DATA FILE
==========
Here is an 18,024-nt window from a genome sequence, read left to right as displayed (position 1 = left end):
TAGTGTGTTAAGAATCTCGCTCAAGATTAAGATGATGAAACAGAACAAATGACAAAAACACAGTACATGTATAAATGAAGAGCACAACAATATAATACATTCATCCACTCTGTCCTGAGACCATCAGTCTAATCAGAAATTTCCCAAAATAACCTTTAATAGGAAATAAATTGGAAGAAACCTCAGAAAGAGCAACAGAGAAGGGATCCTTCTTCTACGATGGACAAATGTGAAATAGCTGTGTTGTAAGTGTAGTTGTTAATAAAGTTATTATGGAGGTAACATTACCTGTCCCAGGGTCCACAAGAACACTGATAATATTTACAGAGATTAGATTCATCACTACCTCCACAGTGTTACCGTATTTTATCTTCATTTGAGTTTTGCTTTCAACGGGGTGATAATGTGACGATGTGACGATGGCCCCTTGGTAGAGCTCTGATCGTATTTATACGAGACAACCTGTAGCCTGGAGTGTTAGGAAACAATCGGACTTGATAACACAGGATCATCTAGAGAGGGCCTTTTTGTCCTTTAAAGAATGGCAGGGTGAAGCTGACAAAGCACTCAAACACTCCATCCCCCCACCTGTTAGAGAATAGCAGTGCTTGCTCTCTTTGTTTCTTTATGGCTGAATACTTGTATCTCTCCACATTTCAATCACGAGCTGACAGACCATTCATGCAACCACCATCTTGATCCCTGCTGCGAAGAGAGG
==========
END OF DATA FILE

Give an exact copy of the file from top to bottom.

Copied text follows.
Here is an 18,024-nt window from a genome sequence, read left to right as displayed (position 1 = left end):
TAGTGTGTTAAGAATCTCGCTCAAGATTAAGATGATGAAACAGAACAAATGACAAAAACACAGTACATGTATAAATGAAGAGCACAACAATATAATACATTCATCCACTCTGTCCTGAGACCATCAGTCTAATCAGAAATTTCCCAAAATAACCTTTAATAGGAAATAAATTGGAAGAAACCTCAGAAAGAGCAACAGAGAAGGGATCCTTCTTCTACGATGGACAAATGTGAAATAGCTGTGTTGTAAGTGTAGTTGTTAATAAAGTTATTATGGAGGTAACATTACCTGTCCCAGGGTCCACAAGAACACTGATAATATTTACAGAGATTAGATTCATCACTACCTCCACAGTGTTACCGTATTTTATCTTCATTTGAGTTTTGCTTTCAACGGGGTGATAATGTGACGATGTGACGATGGCCCCTTGGTAGAGCTCTGATCGTATTTATACGAGACAACCTGTAGCCTGGAGTGTTAGGAAACAATCGGACTTGATAACACAGGATCATCTAGAGAGGGCCTTTTTGTCCTTTAAAGAATGGCAGGGTGAAGCTGACAAAGCACTCAAACACTCCATCCCCCCACCTGTTAGAGAATAGCAGTGCTTGCTCTCTTTGTTTCTTTATGGCTGAATACTTGTATCTCTCCACATTTCAATCACGAGCTGACAGACCATTCATGCAACCACCATCTTGATCCCTGCTGCGAAGAGAGG